I tend to put on 1-2 trades every couple of weeks. Most of these trades are swing trades that last at least "days to weeks". I usually only have 1-2 trades on in the market at any one given time. I tend to use the daily chart's trend as my "directional gauge" to trade in…and the 1 hour or 4 hour chart to trade off of (to enter the trade in).

Daytraders like Graig Harris, Barry Burns, Phil Newton = 1-3 trades per day

I love to enter trades where there is a strong trend and the SSI reading gives an extreme reading that shows the retail traders are trying to "fight the trend" by attempting to pick a top or a bottom. This is the dumbest thing a trader can do. However, it gives me a very high probability trade as I stick with the trend and they get stopped out, margin called out or scared out. Either way, it's the "fuel to the fire" for my trade.

Pros know to stick with the trend. The novice says, "Its gone too far and has to turn around." Therefore they try to be a "bottom picker" or a "top picker". Once someone has been in the markets for over 17 years as I have…you learn who lasts and who doesn't.

The trend traders stand the best chance of lasting because trends are more likely to continue on than they are to reverse. Bottom and top pickers are always executing low
probability trades and rarely last over the "long haul".

Daytrader Barry Burns: If SMA 50 (intraday) is down and stochastics has topped and MACD have topped and this is confirmed by divergence, and there is no disturbing S/R lines then sell

Daytrader Phil Newton: If last H4 bar is touching weekly open then trade long at breakout to the upside and short at breakout to the downside. Use 0.1 of Weekly ATR as TP1.

Trend trading truism = buy at top and sell at bottom. Stochastics = sell at top and buy at bottom.

kjell
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Re: Why do people buy/sell?

Postby goldtop » Mon Nov 01, 2010 1:07 pm

I think you're totally misunderstanding the point we're trying to make.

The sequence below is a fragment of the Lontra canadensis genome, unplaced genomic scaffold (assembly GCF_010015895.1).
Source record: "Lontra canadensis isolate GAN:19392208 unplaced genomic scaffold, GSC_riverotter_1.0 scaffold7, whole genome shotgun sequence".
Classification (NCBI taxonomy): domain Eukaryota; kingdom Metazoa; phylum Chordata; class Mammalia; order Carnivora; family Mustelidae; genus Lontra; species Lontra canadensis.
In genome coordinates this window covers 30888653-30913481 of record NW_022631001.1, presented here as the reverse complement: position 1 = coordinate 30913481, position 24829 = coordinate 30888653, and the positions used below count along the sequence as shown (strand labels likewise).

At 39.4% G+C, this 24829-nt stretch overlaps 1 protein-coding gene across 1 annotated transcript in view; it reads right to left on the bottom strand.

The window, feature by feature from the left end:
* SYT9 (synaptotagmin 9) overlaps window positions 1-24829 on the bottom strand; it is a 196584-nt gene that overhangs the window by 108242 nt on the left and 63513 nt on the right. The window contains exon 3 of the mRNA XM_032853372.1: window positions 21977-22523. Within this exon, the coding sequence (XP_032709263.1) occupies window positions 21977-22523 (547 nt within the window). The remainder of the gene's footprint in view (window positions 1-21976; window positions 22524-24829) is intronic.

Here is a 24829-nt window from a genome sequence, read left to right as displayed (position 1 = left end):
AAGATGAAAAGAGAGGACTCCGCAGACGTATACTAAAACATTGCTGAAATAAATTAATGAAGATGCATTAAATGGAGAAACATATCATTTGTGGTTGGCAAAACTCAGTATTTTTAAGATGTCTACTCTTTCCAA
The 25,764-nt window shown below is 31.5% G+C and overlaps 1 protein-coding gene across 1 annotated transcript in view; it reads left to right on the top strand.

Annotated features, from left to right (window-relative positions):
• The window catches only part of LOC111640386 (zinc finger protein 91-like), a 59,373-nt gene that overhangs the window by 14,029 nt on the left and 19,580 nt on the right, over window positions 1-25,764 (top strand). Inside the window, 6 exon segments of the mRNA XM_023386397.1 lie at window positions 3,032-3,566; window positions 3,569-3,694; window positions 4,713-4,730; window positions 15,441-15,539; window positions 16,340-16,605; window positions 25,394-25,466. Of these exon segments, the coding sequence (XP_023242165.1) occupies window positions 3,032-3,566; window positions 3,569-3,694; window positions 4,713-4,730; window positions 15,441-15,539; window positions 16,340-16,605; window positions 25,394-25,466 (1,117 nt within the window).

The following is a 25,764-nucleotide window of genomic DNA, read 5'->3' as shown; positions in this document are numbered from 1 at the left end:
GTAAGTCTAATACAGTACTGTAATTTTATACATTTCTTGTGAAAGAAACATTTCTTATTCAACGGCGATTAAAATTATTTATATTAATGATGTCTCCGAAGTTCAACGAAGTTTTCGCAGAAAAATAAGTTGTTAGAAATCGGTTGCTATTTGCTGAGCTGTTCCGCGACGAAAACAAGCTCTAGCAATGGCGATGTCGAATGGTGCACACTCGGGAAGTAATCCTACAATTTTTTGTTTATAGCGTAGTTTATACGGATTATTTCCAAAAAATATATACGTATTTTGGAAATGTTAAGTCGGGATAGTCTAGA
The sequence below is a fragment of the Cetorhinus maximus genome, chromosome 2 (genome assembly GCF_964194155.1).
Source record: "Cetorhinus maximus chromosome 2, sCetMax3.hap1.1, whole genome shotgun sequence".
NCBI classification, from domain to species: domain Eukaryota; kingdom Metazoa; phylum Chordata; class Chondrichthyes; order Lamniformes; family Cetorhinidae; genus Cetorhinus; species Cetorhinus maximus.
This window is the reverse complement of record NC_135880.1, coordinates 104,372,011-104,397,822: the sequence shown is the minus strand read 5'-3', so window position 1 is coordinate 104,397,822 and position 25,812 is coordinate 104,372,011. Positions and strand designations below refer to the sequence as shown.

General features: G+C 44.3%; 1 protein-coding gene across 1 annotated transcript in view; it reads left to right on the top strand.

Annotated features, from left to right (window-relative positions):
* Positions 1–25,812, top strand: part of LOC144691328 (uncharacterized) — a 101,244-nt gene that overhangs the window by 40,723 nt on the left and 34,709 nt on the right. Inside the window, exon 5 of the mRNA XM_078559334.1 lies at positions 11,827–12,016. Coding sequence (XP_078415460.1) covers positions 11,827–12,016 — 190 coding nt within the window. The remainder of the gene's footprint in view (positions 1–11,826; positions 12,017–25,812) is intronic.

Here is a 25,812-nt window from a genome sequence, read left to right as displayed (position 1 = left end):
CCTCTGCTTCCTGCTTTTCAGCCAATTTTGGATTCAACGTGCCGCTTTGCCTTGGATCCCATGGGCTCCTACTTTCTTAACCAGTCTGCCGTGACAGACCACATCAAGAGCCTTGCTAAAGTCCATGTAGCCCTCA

Timeframe is essential only to your own personal trading plan structure.

Where do you get this strange idea from that intraday traders are obliged & even expected to initiate multi trades per day??

I trade both short-term & medium-term strategy models, as do most of the colleagues I work with, 2 of whom post on this thread: combination-strategies-t140.html

Although our day trading strategies are more aggressive in nature than our longer-term strategies, we still only execute trades when the conditions are ideally suited to the strict criteria required to trigger a position.

Rarely do we execute more than 3 or 4 intraday entries per week.
In fact so far this quarter, which started beginning October, I've only triggered 5 intraday trades in total.

You seem to have this cut & dried picture in your mind that day traders typically execute multi-positions per session & are therefore placing themselves at greatly increased risk of blowing up.....whereby swing traders apparently are better placed to attract less risk & higher long term profits.

That attitude couldn't be further from the truth.
A proficient & experienced trader will be confident & competent enough to operate via micro & macro timeframe views.

I agree wholeheartedly that inexperienced retailers who haven't got a clue what they're doing are prone to over trading on micro timeframes, risking excessive amounts with their undercapitalized funds.
That however is not the case as far as professional traders are concerned, some of whom are extremely (long term) successful day traders!

Day Trading doesn’t automatically mean multi-day entries.